[Bioc-devel] A geneSet data class for facilitating GSEA
sfalcon at fhcrc.org
Wed Mar 14 19:56:09 CET 2007
Sean Davis <sdavis2 at mail.nih.gov> writes:
> I agree that these are all close. I was thinking of keeping the
> collections as a separate higher-level data structure. However, an
> email off-list I got suggested that a geneSet could be composed of a
> set of ID's OR another set of geneSets. A collection would then be
> a set of geneSets that are related in some way. The interpretation
> is straightforward--a geneSet becomes the union of all unique IDs in
> the contained geneSets. So a maintainer could choose to code chr16q
> as a combination of all the geneSets for the bands of 16q, or simply
> make one large vector of IDs.
I like this notion (composite pattern).
> What is more problematic is an API for getting at individual
> geneSets (I want 16q24, but how do I get there if I need to go
> through chr16 and 16q24) embedded in a higher-level set in such a
> I'm inclined to think that hierarchical geneSets might be too complicated to
> want to deal with, but Seth and the Bioc folks would know best.
Yes, this introduces some complexities. We already have code that
represents GO and cytogenetic bands using graph objects so that we can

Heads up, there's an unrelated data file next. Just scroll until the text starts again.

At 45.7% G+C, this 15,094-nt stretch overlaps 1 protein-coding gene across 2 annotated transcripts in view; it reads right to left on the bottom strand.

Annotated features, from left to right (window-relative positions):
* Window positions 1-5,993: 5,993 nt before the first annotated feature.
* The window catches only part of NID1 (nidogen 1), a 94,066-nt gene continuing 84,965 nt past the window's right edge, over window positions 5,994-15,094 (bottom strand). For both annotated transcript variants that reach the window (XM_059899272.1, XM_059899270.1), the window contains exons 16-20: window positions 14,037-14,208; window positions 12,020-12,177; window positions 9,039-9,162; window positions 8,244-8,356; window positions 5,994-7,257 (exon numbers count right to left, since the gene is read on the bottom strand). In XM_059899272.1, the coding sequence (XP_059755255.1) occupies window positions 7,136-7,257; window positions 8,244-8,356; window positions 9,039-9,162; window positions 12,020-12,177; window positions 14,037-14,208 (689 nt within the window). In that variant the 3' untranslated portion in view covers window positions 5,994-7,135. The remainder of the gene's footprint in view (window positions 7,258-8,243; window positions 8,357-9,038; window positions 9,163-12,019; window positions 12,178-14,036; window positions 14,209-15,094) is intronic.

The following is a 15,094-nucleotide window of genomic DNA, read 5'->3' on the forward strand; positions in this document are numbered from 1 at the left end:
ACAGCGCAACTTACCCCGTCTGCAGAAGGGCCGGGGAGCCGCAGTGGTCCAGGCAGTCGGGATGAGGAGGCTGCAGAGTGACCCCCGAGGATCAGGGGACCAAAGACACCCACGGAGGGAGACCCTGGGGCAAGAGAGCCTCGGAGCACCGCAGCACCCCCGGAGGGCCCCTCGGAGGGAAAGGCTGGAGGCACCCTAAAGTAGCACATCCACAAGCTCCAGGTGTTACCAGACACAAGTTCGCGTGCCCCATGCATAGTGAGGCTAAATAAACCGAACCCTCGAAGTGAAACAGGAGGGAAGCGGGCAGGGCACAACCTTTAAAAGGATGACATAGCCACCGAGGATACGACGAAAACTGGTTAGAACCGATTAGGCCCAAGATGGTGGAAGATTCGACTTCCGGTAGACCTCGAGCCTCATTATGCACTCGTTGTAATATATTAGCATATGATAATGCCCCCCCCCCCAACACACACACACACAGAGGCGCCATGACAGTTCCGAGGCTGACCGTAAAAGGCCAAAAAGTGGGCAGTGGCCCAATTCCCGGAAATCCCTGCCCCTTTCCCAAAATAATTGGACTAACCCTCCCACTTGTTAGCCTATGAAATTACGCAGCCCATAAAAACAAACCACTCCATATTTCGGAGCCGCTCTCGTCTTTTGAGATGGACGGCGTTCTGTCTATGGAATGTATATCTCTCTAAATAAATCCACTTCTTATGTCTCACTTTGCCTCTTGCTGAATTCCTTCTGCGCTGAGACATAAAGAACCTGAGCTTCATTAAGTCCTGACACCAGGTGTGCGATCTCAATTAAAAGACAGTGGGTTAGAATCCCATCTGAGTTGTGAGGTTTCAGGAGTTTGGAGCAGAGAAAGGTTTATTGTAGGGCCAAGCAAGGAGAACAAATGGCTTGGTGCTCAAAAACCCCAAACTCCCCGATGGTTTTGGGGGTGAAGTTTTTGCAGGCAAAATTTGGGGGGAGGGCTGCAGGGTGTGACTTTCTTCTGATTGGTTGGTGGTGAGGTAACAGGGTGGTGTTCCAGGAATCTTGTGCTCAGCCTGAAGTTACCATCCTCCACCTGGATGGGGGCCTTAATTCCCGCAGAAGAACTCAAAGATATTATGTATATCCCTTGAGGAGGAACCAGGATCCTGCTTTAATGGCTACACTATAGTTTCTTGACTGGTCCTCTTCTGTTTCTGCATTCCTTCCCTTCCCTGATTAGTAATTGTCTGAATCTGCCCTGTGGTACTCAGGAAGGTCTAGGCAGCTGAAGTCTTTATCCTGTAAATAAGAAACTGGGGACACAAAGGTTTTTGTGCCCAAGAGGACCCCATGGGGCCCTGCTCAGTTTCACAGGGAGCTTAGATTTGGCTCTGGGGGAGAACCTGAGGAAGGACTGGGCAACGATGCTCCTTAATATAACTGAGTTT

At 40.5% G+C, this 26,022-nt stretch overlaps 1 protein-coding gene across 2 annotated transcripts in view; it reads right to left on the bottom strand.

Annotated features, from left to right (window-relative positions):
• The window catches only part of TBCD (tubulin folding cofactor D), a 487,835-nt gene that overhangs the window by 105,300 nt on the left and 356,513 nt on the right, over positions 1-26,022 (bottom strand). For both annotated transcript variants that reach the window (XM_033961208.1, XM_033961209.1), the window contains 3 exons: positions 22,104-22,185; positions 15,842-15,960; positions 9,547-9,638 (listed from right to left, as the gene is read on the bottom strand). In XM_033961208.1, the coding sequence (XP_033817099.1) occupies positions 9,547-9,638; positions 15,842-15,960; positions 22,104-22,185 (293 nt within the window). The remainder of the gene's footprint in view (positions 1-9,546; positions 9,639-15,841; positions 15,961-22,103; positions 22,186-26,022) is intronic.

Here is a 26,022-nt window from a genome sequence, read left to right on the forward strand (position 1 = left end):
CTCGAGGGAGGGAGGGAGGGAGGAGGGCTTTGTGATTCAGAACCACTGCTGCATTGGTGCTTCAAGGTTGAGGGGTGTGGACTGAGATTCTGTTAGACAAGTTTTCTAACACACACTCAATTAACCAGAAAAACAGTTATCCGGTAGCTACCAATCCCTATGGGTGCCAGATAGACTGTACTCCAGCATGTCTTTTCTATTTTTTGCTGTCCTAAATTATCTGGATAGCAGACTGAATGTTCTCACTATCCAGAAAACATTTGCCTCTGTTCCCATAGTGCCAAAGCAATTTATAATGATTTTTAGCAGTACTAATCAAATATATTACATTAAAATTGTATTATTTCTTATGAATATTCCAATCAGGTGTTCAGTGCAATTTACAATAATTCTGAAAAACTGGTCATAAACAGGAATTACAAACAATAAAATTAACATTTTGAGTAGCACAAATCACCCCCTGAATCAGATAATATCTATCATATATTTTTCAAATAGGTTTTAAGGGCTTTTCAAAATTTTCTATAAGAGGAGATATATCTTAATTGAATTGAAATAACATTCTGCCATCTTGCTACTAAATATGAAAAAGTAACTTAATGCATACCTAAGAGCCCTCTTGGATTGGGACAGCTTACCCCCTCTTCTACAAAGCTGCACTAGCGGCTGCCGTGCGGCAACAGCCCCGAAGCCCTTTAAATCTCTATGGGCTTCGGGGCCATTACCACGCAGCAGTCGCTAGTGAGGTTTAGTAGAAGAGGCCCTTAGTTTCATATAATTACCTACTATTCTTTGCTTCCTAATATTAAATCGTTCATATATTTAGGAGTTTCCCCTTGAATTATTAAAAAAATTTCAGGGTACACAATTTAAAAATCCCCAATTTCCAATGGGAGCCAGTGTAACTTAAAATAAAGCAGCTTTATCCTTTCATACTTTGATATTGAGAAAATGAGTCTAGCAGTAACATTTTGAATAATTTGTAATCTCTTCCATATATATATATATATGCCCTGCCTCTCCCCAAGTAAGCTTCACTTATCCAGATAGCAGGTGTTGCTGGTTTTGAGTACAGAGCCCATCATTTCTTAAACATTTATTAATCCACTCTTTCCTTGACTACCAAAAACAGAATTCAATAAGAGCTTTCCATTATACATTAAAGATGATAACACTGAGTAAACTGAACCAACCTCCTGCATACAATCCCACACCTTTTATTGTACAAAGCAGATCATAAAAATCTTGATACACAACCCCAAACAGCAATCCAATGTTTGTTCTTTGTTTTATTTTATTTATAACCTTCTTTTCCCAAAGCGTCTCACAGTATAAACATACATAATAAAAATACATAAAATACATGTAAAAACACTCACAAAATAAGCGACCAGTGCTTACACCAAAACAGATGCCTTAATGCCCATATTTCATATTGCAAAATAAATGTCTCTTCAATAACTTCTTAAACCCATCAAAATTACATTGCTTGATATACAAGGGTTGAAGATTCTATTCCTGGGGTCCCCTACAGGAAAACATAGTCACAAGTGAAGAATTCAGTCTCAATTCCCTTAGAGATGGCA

model the hierarchical structure -- and take advantage of it in our
I'm not sure the GeneSet class needs to worry about this. We can use
other classes, such as graph, to model the relations between a set of
GeneSet objects. This is why having a unique ID for each GeneSet will
> I agree. The one point that Vince's email makes, though, is that it would be
> necessary to standardize the nomenclature for the various gene ID types if
> there is any hope of introducing "smarts" in dealing with translation. One
> way is to subclass, but the other is to validate any idType slot with
> agreed-upon types.
>> Perhaps we should start a wiki page to hammer out a class definition?
> Sounds great.
So let's move further discussion of this topic to the wiki.
Seth Falcon | Computational Biology | Fred Hutchinson Cancer Research Center
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